Criminal justice and administration of justice degrees are very similar and can often lead to the same career choices. However, there's a lot more to learn in each degree program offered, and much more to know about the program's coursework and skill-set. In addition, criminal justice programs offer different learning approaches that may be suitable for a variety of disciplines. The following are some of the main differences between criminal justice and administration degrees.
Education: Although administration of justice is a more general course of study, the curriculum used by criminal justice schools is tailored specifically to address the goals of each discipline. There's less emphasis on coursework that would relate to criminal defense, for example. This means that criminal justice majors will be taught more about prison practices, prison culture and its relationship to society, and the role of corrections in American society. Criminal justice majors will also be trained in administrative law and corrections management. This includes training on how to conduct inmate interviews with parole officers.
Concentration: Another difference between criminal justice degree programs and administration programs is their focus on one discipline. For instance, a criminal justice major will complete two years of general studies and then a year or two of specializations. An administrator will complete four years of general education, but will pursue specializations such as corrections administration, criminal justice law, and community services administration. The length of time in which a criminal justice student can choose a specialization is entirely up to him or her; an administrator must first decide which specialization to pursue.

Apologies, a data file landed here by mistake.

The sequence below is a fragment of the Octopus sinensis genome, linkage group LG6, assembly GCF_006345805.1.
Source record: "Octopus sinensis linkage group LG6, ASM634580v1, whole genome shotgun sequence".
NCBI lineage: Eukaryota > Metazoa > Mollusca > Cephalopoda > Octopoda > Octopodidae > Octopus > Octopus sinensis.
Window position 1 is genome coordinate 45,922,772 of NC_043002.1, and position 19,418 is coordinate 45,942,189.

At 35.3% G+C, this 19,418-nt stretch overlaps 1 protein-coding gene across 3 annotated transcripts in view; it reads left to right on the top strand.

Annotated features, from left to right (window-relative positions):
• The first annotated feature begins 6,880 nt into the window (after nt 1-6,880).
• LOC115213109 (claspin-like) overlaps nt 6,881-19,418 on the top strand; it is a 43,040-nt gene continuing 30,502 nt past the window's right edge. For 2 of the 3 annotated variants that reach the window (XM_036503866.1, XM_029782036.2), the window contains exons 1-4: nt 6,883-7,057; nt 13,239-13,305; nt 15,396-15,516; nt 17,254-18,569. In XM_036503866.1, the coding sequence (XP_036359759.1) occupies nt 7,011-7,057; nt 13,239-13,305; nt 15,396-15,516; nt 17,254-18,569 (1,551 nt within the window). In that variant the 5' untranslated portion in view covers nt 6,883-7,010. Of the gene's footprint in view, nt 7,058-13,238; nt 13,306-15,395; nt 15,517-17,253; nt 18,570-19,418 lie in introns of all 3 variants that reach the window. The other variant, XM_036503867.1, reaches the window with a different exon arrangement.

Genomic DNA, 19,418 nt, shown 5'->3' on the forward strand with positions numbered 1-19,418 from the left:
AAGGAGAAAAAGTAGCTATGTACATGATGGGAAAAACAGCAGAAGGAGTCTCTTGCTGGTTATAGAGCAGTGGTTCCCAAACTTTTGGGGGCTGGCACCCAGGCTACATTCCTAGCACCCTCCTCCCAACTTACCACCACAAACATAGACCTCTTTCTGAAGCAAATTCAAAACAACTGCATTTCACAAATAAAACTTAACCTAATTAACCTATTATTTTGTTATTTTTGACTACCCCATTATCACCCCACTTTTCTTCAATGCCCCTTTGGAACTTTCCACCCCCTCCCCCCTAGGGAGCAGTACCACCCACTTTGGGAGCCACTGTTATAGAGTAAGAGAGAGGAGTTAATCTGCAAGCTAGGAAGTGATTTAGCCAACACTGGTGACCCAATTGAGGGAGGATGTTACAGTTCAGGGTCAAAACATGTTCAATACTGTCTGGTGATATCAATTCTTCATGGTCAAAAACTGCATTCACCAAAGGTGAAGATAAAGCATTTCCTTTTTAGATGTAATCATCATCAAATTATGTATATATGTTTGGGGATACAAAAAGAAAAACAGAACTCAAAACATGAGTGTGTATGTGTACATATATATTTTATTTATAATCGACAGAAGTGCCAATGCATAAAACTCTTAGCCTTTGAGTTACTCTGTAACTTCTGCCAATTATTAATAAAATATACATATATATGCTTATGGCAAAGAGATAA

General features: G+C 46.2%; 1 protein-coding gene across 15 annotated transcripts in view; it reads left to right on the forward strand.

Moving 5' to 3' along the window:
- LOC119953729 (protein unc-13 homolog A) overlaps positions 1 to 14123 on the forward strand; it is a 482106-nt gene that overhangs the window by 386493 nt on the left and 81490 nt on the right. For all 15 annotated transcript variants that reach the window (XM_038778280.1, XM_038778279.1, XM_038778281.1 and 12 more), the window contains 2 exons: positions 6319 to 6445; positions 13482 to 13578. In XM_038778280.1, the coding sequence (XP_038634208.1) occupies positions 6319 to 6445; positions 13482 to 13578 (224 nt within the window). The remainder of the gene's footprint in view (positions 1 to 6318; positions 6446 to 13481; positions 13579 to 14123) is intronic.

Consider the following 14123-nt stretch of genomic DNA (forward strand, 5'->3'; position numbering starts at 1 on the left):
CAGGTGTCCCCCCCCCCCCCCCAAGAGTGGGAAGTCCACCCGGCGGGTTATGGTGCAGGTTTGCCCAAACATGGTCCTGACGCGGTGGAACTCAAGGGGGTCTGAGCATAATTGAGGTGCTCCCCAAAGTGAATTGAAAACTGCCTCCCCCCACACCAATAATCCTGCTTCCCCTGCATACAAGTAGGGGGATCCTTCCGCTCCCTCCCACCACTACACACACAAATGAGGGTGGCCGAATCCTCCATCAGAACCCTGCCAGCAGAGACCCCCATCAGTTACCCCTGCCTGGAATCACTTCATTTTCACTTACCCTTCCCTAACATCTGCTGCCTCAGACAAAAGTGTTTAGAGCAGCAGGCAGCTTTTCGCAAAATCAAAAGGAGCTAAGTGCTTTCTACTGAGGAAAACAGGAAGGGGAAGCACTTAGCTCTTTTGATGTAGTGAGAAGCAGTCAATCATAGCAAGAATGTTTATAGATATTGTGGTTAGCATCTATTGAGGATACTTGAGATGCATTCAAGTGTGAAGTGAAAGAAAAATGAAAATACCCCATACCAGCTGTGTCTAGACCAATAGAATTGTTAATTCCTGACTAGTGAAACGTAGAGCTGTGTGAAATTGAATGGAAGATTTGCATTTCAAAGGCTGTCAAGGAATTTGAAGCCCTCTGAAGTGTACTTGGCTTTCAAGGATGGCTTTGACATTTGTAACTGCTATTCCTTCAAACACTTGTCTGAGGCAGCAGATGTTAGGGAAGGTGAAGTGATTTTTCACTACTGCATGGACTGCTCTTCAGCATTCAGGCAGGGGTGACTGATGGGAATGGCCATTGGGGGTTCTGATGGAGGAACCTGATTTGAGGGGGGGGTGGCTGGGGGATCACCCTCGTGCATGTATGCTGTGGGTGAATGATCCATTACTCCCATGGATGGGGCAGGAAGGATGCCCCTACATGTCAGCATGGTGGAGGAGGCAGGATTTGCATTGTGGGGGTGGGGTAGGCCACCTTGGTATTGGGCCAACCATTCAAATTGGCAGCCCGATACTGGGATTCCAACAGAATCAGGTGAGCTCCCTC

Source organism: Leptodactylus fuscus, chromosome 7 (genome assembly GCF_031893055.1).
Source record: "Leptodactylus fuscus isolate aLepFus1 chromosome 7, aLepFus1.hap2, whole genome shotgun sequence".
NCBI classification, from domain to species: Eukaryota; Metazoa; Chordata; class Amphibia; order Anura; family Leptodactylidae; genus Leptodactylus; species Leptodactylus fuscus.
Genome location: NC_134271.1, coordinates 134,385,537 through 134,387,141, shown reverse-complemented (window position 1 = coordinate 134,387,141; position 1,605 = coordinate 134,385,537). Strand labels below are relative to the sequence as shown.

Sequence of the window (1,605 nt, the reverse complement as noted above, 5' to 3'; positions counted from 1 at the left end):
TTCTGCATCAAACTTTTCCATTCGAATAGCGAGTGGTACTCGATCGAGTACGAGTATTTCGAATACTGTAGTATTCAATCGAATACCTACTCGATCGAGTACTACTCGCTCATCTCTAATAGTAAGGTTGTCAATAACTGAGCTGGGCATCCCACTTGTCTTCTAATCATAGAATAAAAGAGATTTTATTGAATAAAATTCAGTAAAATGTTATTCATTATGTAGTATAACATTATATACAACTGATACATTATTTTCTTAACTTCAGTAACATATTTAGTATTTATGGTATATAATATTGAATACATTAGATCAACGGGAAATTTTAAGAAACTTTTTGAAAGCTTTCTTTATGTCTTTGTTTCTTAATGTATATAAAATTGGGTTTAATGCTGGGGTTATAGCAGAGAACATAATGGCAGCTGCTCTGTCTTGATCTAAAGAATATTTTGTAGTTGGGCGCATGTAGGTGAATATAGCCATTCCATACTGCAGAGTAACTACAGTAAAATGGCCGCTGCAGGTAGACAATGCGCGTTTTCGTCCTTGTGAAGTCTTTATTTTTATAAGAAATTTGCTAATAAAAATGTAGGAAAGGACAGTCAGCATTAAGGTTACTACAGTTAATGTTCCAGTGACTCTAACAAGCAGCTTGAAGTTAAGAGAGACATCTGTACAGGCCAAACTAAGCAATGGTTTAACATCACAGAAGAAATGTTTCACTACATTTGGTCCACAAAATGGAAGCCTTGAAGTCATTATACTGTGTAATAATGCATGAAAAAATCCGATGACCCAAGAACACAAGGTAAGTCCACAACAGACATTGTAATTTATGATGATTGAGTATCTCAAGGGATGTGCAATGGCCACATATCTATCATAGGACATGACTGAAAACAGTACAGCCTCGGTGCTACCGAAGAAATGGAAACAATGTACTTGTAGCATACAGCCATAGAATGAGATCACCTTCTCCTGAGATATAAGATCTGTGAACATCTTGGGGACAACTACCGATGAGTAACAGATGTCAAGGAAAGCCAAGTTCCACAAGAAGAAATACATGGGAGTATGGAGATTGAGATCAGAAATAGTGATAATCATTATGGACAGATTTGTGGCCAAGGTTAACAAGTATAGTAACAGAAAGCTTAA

Major or Specialization: Both degree programs include general education. However, criminal justice students will spend longer hours on campus than administrators, who must complete their courses in the classroom and in the lab. They also must complete the same number of units as administrators. Additionally, an administrator needs to take four years of classes, while a criminal justice major can earn the same number of units in three years. This means that a criminal justice major may graduate earlier and apply for a lower starting salary than an administrator who has the same amount of time on campus and the same number of units taken.
Career Paths: Since administration of justice degree programs focus on the management and administration of prisons, this might be what you want to do in the future. But, if criminal justice is more your cup of . . . . . . tea, then you may find a career in law enforcement. or corrections. You can also apply to be a court reporter, clerk or investigator, a forensic anthropologist, or a corrections officer.
If you're not sure what kind of career path you want to pursue after completing a criminal justice degree, it's helpful to talk to other people who have been through the process of earning their degree. Your advisor can give you valuable information about the career options available to you.